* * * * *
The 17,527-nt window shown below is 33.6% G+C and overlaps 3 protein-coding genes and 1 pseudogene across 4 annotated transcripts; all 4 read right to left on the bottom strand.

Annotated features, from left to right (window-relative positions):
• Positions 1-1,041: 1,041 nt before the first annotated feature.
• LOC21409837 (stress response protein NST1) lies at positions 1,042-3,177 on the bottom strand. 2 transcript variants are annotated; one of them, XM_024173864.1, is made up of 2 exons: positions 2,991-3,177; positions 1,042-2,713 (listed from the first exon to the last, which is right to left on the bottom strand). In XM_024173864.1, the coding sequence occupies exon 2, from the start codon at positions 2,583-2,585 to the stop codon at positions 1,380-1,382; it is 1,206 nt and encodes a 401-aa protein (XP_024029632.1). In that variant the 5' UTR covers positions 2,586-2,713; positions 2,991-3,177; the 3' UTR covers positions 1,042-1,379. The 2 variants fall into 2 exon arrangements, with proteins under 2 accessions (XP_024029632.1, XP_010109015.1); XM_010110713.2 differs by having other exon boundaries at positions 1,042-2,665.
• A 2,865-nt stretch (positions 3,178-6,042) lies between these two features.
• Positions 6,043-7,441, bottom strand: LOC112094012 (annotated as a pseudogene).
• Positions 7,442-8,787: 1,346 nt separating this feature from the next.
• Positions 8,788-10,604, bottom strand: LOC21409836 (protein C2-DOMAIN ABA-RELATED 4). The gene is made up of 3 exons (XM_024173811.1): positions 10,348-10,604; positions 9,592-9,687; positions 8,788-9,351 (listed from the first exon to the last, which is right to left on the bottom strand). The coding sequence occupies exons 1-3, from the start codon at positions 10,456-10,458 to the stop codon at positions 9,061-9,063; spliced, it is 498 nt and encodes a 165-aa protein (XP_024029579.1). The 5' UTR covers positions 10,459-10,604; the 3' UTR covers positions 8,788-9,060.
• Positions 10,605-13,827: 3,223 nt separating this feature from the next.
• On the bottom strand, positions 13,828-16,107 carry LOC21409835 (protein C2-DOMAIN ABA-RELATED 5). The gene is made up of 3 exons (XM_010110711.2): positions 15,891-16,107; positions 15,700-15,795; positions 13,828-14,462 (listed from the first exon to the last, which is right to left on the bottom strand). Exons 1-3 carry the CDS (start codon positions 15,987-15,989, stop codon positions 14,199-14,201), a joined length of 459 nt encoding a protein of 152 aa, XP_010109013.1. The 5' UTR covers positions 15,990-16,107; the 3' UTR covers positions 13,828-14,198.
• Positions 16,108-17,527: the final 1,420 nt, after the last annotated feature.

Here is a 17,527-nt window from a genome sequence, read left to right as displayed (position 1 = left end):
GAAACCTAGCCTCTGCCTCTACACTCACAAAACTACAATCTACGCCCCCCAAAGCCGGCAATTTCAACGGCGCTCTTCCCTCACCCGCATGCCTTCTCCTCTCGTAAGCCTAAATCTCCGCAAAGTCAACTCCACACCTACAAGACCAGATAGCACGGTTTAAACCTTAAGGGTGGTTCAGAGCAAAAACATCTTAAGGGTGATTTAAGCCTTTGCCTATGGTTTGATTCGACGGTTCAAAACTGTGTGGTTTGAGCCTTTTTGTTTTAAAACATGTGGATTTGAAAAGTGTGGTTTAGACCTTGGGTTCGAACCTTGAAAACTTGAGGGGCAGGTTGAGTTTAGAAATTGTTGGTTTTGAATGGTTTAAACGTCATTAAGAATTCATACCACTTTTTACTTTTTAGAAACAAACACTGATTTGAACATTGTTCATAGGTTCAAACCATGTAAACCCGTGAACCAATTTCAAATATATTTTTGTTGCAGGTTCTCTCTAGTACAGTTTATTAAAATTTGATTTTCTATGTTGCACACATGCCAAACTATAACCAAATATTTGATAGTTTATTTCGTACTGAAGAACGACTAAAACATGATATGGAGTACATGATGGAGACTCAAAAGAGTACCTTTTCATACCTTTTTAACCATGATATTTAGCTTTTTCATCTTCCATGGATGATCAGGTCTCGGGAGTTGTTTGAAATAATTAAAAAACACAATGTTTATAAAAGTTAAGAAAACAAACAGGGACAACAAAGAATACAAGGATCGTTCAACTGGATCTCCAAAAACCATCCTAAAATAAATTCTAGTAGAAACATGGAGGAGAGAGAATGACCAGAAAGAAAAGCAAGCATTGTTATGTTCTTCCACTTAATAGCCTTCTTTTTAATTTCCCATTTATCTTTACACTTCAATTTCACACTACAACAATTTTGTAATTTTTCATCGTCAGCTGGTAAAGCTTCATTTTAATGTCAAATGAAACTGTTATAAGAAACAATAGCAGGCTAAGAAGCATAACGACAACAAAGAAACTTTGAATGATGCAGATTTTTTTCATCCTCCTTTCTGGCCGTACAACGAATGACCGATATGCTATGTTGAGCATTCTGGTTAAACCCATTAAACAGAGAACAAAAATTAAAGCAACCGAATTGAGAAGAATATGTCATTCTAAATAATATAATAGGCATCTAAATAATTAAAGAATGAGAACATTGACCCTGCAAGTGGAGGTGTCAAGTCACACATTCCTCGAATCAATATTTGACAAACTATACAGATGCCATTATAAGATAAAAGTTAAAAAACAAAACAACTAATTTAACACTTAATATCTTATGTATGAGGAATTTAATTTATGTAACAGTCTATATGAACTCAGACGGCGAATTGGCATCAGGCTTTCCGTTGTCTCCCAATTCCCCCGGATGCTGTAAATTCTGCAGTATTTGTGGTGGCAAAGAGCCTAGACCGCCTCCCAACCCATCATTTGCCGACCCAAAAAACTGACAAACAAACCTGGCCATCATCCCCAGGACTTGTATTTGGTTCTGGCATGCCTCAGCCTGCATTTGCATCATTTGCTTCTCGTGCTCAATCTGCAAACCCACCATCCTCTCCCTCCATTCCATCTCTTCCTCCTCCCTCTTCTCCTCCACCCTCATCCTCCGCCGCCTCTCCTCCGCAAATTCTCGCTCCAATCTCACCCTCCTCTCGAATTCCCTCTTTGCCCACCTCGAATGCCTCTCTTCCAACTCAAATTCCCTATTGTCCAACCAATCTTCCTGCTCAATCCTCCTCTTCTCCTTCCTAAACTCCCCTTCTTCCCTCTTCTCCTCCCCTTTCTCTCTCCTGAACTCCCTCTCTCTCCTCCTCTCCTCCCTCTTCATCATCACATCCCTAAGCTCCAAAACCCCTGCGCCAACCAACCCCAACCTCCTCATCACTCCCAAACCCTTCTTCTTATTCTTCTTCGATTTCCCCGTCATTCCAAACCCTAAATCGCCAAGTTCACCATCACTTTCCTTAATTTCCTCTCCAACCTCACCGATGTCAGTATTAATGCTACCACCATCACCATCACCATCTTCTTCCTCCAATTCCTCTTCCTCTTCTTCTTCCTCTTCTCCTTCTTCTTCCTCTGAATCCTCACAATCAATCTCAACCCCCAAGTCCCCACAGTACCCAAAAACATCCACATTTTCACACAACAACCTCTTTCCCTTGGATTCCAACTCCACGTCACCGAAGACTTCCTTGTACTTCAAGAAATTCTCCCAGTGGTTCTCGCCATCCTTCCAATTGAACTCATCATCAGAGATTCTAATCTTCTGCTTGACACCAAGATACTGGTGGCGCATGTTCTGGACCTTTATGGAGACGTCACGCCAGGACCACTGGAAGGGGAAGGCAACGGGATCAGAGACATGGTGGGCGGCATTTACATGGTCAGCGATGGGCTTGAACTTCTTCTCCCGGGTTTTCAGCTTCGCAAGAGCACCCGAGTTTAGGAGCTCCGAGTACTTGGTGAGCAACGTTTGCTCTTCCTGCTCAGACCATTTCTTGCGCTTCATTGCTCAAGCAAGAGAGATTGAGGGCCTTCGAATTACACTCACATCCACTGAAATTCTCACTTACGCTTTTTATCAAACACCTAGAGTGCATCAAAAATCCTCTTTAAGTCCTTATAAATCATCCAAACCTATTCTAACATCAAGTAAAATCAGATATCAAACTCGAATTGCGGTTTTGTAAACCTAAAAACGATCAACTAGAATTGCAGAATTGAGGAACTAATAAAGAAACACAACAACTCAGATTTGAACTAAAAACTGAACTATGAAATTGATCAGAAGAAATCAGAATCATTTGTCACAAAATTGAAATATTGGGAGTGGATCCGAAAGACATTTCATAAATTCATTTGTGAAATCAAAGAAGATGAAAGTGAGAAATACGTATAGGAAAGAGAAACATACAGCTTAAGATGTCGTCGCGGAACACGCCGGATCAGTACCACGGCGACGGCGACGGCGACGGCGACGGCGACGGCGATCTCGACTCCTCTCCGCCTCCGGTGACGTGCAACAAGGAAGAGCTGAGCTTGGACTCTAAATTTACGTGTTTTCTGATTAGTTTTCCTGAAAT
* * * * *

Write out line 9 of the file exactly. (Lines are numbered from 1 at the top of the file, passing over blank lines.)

• Positions 10,605-13,827: 3,223 nt separating this feature from the next.